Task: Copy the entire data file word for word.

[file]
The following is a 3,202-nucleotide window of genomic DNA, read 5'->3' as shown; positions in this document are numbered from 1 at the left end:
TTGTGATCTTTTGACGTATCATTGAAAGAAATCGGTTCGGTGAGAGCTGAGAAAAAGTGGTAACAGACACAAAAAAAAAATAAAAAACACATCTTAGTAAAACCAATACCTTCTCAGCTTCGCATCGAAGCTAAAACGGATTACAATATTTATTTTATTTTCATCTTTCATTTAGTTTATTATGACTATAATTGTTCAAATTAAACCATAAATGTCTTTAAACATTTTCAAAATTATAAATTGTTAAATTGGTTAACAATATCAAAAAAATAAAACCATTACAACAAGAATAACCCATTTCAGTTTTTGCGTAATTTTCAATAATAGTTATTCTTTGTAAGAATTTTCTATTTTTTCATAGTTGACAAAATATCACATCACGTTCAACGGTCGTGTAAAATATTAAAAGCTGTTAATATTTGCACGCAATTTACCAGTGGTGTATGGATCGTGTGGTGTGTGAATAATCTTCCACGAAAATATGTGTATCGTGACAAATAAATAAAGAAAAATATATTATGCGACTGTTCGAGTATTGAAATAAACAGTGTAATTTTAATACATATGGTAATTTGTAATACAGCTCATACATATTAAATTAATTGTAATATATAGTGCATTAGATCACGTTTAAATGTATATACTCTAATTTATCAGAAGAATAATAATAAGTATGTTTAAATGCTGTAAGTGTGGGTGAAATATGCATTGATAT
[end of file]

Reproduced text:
The following is a 3,202-nucleotide window of genomic DNA, read 5'->3' as shown; positions in this document are numbered from 1 at the left end:
TTGTGATCTTTTGACGTATCATTGAAAGAAATCGGTTCGGTGAGAGCTGAGAAAAAGTGGTAACAGACACAAAAAAAAAATAAAAAACACATCTTAGTAAAACCAATACCTTCTCAGCTTCGCATCGAAGCTAAAACGGATTACAATATTTATTTTATTTTCATCTTTCATTTAGTTTATTATGACTATAATTGTTCAAATTAAACCATAAATGTCTTTAAACATTTTCAAAATTATAAATTGTTAAATTGGTTAACAATATCAAAAAAATAAAACCATTACAACAAGAATAACCCATTTCAGTTTTTGCGTAATTTTCAATAATAGTTATTCTTTGTAAGAATTTTCTATTTTTTCATAGTTGACAAAATATCACATCACGTTCAACGGTCGTGTAAAATATTAAAAGCTGTTAATATTTGCACGCAATTTACCAGTGGTGTATGGATCGTGTGGTGTGTGAATAATCTTCCACGAAAATATGTGTATCGTGACAAATAAATAAAGAAAAATATATTATGCGACTGTTCGAGTATTGAAATAAACAGTGTAATTTTAATACATATGGTAATTTGTAATACAGCTCATACATATTAAATTAATTGTAATATATAGTGCATTAGATCACGTTTAAATGTATATACTCTAATTTATCAGAAGAATAATAATAAGTATGTTTAAATGCTGTAAGTGTGGGTGAAATATGCATTGATAT